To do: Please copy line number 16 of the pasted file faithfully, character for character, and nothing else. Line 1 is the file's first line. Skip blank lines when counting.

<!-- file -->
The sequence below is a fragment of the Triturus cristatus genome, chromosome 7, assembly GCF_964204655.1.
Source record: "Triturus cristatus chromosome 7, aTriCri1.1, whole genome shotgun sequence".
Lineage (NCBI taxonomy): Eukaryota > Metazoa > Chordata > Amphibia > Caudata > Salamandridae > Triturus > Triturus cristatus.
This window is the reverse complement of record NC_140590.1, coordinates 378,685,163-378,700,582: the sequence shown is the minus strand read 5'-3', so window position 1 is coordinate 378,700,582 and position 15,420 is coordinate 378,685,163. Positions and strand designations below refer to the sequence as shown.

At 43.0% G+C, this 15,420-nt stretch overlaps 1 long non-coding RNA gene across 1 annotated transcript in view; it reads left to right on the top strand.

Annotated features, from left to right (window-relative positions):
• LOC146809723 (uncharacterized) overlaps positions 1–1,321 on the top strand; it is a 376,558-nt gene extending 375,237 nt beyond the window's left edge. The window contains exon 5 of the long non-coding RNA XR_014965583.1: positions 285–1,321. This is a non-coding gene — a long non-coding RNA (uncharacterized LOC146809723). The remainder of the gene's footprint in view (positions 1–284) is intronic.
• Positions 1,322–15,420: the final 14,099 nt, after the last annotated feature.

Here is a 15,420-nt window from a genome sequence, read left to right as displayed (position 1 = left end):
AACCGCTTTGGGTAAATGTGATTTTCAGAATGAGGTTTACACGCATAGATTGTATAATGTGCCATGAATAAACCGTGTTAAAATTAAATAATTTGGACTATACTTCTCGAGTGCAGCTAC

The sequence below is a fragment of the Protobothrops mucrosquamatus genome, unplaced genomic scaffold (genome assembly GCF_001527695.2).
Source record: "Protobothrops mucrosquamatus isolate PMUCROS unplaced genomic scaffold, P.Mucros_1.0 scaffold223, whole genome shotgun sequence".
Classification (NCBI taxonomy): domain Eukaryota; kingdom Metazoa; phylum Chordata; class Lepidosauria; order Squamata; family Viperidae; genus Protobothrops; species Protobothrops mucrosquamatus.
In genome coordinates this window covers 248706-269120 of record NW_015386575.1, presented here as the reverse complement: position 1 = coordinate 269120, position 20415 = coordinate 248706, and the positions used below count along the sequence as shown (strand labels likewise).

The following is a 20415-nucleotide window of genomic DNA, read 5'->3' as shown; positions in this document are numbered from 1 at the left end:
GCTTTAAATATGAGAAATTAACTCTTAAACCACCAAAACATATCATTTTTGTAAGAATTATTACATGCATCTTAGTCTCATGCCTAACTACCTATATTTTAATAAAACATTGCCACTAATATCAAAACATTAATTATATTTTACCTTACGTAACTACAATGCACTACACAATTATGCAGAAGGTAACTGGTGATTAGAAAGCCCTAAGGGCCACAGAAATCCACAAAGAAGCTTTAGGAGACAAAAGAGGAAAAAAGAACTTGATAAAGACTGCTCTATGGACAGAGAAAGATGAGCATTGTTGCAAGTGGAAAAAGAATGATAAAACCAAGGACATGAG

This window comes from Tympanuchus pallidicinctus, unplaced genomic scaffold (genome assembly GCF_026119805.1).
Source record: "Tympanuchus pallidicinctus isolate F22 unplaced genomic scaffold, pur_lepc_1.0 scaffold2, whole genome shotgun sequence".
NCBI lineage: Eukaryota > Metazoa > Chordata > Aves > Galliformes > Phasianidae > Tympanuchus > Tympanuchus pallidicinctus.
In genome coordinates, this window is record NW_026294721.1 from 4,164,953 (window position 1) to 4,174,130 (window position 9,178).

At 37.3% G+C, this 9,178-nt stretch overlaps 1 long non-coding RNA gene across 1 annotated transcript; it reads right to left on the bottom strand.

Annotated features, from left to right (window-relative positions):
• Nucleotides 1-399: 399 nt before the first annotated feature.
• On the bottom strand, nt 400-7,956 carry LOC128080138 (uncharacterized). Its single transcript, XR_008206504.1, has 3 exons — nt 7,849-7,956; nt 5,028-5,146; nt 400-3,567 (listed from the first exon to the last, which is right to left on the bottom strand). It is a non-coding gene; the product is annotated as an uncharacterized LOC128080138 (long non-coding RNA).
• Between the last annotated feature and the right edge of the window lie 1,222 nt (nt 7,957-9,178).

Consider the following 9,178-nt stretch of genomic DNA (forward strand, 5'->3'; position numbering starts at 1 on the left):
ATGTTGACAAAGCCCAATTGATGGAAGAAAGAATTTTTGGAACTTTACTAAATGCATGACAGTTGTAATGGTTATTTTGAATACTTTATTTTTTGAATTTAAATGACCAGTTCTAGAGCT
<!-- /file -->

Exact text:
GCTTTAAATATGAGAAATTAACTCTTAAACCACCAAAACATATCATTTTTGTAAGAATTATTACATGCATCTTAGTCTCATGCCTAACTACCTATATTTTAATAAAACATTGCCACTAATATCAAAACATTAATTATATTTTACCTTACGTAACTACAATGCACTACACAATTATGCAGAAGGTAACTGGTGATTAGAAAGCCCTAAGGGCCACAGAAATCCACAAAGAAGCTTTAGGAGACAAAAGAGGAAAAAAGAACTTGATAAAGACTGCTCTATGGACAGAGAAAGATGAGCATTGTTGCAAGTGGAAAAAGAATGATAAAACCAAGGACATGAG